Africa set to become global climate migration ‘hotspot’

13th September 2021 By: Terence Creamer - Creamer Media Editor

Africa set to become global climate migration ‘hotspot’

A new World Bank report warns that sub-Saharan African could make up 86-million of the world’s 216-million climate migrants by 2050, while North Africa could have the largest share of internal climate migrants relative to total population.

Titled ‘Groundswell’, the report updates and expands on modelling contained in a 2018 report by the same name.

That report warned that climate change could lead 143-million people in three regions of the world (South Asia, Latin America and sub-Saharan Africa) to migrate within their own countries.

The updated report includes three more regions (East Asia and the Pacific, North Africa and Eastern Europe and Central Asia) and states that, absent immediate and concerted action, “hotspots” of internal climate migration could emerge as early as 2030 and continue to spread and intensify by 2050.

Of the six regions examined in the two reports, sub-Saharan Africa is projected to have the largest number of internal climate migrants.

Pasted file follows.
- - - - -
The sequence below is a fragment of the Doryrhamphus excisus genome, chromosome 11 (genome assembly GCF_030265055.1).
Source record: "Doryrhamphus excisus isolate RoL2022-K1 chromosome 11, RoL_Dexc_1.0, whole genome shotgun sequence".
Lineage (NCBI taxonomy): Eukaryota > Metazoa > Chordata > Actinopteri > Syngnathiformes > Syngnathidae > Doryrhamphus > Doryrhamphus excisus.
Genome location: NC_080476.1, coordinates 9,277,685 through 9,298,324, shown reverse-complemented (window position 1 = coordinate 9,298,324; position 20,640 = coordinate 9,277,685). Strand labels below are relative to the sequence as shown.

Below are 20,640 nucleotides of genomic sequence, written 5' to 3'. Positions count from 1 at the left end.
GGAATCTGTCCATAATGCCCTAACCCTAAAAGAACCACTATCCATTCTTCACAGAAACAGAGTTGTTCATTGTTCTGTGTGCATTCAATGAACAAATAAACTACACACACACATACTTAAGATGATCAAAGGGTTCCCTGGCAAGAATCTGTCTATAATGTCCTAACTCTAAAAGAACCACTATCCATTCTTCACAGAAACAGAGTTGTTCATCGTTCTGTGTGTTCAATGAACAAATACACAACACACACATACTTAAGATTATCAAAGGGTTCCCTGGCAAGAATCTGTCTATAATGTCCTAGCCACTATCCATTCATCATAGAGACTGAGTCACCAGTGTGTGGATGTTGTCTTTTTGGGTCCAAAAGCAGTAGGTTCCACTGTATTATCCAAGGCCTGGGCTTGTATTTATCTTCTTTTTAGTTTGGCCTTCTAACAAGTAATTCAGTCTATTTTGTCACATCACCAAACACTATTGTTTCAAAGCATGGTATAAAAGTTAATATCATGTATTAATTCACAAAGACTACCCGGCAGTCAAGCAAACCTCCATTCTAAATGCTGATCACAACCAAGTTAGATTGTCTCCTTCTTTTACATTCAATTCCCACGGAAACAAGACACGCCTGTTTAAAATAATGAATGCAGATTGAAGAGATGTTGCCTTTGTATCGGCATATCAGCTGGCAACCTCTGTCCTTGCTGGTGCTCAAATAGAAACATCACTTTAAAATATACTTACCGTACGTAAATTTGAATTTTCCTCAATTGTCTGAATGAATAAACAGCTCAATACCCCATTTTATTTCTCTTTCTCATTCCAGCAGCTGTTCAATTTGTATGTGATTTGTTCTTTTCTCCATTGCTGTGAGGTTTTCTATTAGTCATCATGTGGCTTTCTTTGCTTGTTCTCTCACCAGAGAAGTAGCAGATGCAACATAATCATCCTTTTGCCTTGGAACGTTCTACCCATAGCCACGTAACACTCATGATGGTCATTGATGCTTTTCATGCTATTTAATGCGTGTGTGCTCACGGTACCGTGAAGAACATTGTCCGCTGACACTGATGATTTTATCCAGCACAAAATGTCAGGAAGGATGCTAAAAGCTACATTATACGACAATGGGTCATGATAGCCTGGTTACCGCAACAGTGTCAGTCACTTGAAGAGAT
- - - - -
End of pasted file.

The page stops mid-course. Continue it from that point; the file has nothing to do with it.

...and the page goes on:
“The region is highly vulnerable to climate change impacts, especially in already fragile drylands and along exposed coastlines. Agriculture, which is almost all rainfed in the region, also accounts for a large share of employment.”

Internal migration in North Africa, meanwhile, is projected to affect 19-million people by 2050, or 9% of the total population.

“This is due to a great extent to severe water scarcity, as well as the impacts of sea-level rise on densely populated coastal areas and in the Nile Delta.”

Climate change, the reports states, is a powerful driver of internal migration because of its impacts on people’s livelihoods and loss of livability in highly exposed locations.

Hotspots of internal climate migration will intensify in rural, urban, and coastal systems and people will migrate due to water scarcity, lower crop productivity, sea level rise and storm surges.

Some places may also become less livable, owing to heat stress, extreme events and land loss.

The report argues that four policy recommendations, if acted on immediately, could reduce the scale of climate migration by as much as 80%. The recommendations include:

““The Groundswell report is a stark reminder of the human toll of climate change, particularly on the world’s poorest – those who are contributing the least to its causes. It also clearly lays out a path for countries to address some of the key factors that are causing climate-driven migration,” World Bank sustainable development VP Juergen Voegele said.